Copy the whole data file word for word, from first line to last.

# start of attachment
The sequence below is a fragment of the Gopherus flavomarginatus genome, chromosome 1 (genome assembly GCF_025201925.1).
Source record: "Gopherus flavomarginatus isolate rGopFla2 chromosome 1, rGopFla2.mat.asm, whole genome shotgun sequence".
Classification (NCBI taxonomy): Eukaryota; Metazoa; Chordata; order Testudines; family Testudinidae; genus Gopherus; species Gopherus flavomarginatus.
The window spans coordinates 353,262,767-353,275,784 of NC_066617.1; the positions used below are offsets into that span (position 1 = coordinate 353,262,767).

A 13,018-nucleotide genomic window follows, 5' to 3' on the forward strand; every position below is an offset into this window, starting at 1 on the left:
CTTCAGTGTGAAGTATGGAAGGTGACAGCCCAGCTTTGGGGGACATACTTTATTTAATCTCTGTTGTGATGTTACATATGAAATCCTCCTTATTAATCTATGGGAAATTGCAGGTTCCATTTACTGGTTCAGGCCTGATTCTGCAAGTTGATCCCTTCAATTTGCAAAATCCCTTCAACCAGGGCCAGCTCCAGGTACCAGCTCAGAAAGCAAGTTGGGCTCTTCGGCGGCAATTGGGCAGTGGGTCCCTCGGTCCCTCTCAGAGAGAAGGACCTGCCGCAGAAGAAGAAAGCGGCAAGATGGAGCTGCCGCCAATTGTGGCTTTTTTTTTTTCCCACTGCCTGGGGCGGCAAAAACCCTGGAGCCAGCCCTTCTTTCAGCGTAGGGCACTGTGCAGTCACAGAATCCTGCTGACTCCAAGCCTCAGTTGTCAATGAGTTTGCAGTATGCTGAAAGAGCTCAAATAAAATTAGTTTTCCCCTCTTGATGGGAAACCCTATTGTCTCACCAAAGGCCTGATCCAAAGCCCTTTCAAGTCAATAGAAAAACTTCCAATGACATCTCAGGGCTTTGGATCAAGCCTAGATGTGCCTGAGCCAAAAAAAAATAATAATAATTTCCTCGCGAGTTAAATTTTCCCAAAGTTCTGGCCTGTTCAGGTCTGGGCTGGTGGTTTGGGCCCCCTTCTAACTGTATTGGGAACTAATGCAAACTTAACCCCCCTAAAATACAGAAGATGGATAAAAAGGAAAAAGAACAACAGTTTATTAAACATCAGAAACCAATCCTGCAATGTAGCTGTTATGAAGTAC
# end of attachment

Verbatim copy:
The sequence below is a fragment of the Gopherus flavomarginatus genome, chromosome 1 (genome assembly GCF_025201925.1).
Source record: "Gopherus flavomarginatus isolate rGopFla2 chromosome 1, rGopFla2.mat.asm, whole genome shotgun sequence".
Classification (NCBI taxonomy): Eukaryota; Metazoa; Chordata; order Testudines; family Testudinidae; genus Gopherus; species Gopherus flavomarginatus.
The window spans coordinates 353,262,767-353,275,784 of NC_066617.1; the positions used below are offsets into that span (position 1 = coordinate 353,262,767).

A 13,018-nucleotide genomic window follows, 5' to 3' on the forward strand; every position below is an offset into this window, starting at 1 on the left:
CTTCAGTGTGAAGTATGGAAGGTGACAGCCCAGCTTTGGGGGACATACTTTATTTAATCTCTGTTGTGATGTTACATATGAAATCCTCCTTATTAATCTATGGGAAATTGCAGGTTCCATTTACTGGTTCAGGCCTGATTCTGCAAGTTGATCCCTTCAATTTGCAAAATCCCTTCAACCAGGGCCAGCTCCAGGTACCAGCTCAGAAAGCAAGTTGGGCTCTTCGGCGGCAATTGGGCAGTGGGTCCCTCGGTCCCTCTCAGAGAGAAGGACCTGCCGCAGAAGAAGAAAGCGGCAAGATGGAGCTGCCGCCAATTGTGGCTTTTTTTTTTTCCCACTGCCTGGGGCGGCAAAAACCCTGGAGCCAGCCCTTCTTTCAGCGTAGGGCACTGTGCAGTCACAGAATCCTGCTGACTCCAAGCCTCAGTTGTCAATGAGTTTGCAGTATGCTGAAAGAGCTCAAATAAAATTAGTTTTCCCCTCTTGATGGGAAACCCTATTGTCTCACCAAAGGCCTGATCCAAAGCCCTTTCAAGTCAATAGAAAAACTTCCAATGACATCTCAGGGCTTTGGATCAAGCCTAGATGTGCCTGAGCCAAAAAAAAATAATAATAATTTCCTCGCGAGTTAAATTTTCCCAAAGTTCTGGCCTGTTCAGGTCTGGGCTGGTGGTTTGGGCCCCCTTCTAACTGTATTGGGAACTAATGCAAACTTAACCCCCCTAAAATACAGAAGATGGATAAAAAGGAAAAAGAACAACAGTTTATTAAACATCAGAAACCAATCCTGCAATGTAGCTGTTATGAAGTAC